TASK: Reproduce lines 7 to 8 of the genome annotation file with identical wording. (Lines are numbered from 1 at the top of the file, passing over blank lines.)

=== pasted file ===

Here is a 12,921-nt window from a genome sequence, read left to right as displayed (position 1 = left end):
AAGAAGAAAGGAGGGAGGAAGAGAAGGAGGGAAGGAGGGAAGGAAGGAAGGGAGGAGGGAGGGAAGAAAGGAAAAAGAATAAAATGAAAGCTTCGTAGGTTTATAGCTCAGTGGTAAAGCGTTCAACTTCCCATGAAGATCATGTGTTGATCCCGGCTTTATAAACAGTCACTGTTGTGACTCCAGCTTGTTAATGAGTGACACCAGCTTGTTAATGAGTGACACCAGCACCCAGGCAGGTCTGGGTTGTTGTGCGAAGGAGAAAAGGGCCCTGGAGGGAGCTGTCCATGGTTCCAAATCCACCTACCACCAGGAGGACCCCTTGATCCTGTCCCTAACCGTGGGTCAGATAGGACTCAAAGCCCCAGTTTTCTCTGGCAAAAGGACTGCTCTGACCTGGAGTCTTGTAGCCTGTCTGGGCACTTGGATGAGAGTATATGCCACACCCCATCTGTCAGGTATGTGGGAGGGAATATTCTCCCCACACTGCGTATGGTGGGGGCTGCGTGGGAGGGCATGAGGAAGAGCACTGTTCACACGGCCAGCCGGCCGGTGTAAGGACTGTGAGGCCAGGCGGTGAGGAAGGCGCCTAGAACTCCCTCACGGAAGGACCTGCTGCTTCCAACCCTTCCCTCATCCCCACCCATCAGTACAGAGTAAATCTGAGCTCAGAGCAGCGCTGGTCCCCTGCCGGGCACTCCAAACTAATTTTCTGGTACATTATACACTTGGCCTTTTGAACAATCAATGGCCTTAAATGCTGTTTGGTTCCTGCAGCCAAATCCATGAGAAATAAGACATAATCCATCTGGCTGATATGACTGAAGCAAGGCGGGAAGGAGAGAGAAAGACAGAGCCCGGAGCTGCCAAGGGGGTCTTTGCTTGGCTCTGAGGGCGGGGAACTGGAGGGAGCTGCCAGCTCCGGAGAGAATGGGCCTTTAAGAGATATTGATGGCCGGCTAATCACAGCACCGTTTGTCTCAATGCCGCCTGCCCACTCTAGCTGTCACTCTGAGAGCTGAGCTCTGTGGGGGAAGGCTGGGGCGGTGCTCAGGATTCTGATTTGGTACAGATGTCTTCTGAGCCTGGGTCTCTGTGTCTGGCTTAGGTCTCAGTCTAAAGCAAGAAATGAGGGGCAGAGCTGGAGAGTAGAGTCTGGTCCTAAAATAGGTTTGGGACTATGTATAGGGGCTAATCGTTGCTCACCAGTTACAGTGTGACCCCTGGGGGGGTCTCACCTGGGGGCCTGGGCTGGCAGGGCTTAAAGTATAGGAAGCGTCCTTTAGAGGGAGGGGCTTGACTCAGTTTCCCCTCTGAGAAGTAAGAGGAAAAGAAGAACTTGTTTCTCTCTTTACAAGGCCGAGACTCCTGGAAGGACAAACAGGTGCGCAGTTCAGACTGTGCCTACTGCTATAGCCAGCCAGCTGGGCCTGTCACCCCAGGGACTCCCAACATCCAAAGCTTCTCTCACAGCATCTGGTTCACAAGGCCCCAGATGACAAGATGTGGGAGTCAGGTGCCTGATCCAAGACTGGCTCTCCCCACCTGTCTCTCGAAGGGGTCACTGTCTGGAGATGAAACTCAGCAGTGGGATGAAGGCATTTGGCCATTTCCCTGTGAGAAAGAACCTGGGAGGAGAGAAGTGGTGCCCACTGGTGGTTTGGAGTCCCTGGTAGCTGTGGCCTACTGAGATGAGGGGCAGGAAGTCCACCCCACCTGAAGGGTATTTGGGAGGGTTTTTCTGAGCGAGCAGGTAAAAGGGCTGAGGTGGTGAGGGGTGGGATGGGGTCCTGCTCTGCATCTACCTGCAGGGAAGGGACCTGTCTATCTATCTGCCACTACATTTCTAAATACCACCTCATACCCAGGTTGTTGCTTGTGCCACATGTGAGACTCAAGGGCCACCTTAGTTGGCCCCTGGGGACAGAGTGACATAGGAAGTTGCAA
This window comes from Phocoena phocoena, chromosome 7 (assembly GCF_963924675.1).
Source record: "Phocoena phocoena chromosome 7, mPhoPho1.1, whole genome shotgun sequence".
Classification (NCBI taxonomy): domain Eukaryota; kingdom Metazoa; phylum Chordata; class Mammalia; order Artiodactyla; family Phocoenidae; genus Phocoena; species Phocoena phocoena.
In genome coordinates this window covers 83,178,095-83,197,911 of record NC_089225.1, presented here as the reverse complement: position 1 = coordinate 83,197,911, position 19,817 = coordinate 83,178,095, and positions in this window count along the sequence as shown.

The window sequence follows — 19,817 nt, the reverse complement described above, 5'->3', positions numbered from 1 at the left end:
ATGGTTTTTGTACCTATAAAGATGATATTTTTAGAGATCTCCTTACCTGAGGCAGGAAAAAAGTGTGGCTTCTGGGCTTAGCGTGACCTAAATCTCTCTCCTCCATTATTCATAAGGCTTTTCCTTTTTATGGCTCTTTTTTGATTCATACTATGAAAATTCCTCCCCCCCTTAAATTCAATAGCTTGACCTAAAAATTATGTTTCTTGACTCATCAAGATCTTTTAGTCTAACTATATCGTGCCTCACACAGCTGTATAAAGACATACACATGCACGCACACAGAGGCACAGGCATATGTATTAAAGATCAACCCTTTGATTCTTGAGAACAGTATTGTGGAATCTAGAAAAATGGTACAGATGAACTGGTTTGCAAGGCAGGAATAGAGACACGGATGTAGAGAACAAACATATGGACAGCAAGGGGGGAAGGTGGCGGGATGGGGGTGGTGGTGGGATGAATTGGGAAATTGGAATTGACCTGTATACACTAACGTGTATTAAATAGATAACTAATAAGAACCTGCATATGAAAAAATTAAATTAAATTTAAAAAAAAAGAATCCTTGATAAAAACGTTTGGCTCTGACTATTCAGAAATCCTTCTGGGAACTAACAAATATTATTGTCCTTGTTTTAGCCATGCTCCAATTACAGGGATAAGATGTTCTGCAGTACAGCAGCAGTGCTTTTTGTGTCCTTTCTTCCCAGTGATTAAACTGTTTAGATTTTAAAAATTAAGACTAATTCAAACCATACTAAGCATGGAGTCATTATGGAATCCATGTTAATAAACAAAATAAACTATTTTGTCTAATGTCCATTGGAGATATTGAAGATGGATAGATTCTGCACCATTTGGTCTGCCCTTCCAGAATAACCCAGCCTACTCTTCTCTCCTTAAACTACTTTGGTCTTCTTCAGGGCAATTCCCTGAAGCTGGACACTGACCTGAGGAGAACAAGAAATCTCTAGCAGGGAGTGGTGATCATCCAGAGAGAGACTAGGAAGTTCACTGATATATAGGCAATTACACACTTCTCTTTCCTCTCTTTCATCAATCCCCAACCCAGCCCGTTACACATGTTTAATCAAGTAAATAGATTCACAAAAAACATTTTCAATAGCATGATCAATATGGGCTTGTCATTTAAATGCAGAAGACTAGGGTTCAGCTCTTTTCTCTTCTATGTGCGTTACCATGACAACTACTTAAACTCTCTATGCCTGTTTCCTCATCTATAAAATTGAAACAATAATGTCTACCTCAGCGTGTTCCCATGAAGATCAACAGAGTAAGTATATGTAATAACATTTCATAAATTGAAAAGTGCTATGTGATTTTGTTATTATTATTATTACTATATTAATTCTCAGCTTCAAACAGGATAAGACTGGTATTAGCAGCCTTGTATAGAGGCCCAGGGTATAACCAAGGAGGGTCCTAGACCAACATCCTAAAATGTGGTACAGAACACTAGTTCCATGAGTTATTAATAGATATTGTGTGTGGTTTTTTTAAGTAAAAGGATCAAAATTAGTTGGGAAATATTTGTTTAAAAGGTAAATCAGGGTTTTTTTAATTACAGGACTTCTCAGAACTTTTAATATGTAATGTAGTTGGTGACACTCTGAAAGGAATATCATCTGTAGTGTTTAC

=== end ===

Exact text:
The window sequence follows — 19,817 nt, the reverse complement described above, 5'->3', positions numbered from 1 at the left end:
ATGGTTTTTGTACCTATAAAGATGATATTTTTAGAGATCTCCTTACCTGAGGCAGGAAAAAAGTGTGGCTTCTGGGCTTAGCGTGACCTAAATCTCTCTCCTCCATTATTCATAAGGCTTTTCCTTTTTATGGCTCTTTTTTGATTCATACTATGAAAATTCCTCCCCCCCTTAAATTCAATAGCTTGACCTAAAAATTATGTTTCTTGACTCATCAAGATCTTTTAGTCTAACTATATCGTGCCTCACACAGCTGTATAAAGACATACACATGCACGCACACAGAGGCACAGGCATATGTATTAAAGATCAACCCTTTGATTCTTGAGAACAGTATTGTGGAATCTAGAAAAATGGTACAGATGAACTGGTTTGCAAGGCAGGAATAGAGACACGGATGTAGAGAACAAACATATGGACAGCAAGGGGGGAAGGTGGCGGGATGGGGGTGGTGGTGGGATGAATTGGGAAATTGGAATTGACCTGTATACACTAACGTGTATTAAATAGATAACTAATAAGAACCTGCATATGAAAAAATTAAATTAAATTTAAAAAAAAAGAATCCTTGATAAAAACGTTTGGCTCTGACTATTCAGAAATCCTTCTGGGAACTAACAAATATTATTGTCCTTGTTTTAGCCATGCTCCAATTACAGGGATAAGATGTTCTGCAGTACAGCAGCAGTGCTTTTTGTGTCCTTTCTTCCCAGTGATTAAACTGTTTAGATTTTAAAAATTAAGACTAATTCAAACCATACTAAGCATGGAGTCATTATGGAATCCATGTTAATAAACAAAATAAACTATTTTGTCTAATGTCCATTGGAGATATTGAAGATGGATAGATTCTGCACCATTTGGTCTGCCCTTCCAGAATAACCCAGCCTACTCTTCTCTCCTTAAACTACTTTGGTCTTCTTCAGGGCAATTCCCTGAAGCTGGACACTGACCTGAGGAGAACAAGAAATCTCTAGCAGGGAGTGGTGATCATCCAGAGAGAGACTAGGAAGTTCACTGATATATAGGCAATTACACACTTCTCTTTCCTCTCTTTCATCAATCCCCAACCCAGCCCGTTACACATGTTTAATCAAGTAAATAGATTCACAAAAAACATTTTCAATAGCATGATCAATATGGGCTTGTCATTTAAATGCAGAAGACTAGGGTTCAGCTCTTTTCTCTTCTATGTGCGTTACCATGACAACTACTTAAACTCTCTATGCCTGTTTCCTCATCTATAAAATTGAAACAATAATGTCTACCTCAGCGTGTTCCCATGAAGATCAACAGAGTAAGTATATGTAATAACATTTCATAAATTGAAAAGTGCTATGTGATTTTGTTATTATTATTATTACTATATTAATTCTCAGCTTCAAACAGGATAAGACTGGTATTAGCAGCCTTGTATAGAGGCCCAGGGTATAACCAAGGAGGGTCCTAGACCAACATCCTAAAATGTGGTACAGAACACTAGTTCCATGAGTTATTAATAGATATTGTGTGTGGTTTTTTTAAGTAAAAGGATCAAAATTAGTTGGGAAATATTTGTTTAAAAGGTAAATCAGGGTTTTTTTAATTACAGGACTTCTCAGAACTTTTAATATGTAATGTAGTTGGTGACACTCTGAAAGGAATATCATCTGTAGTGTTTAC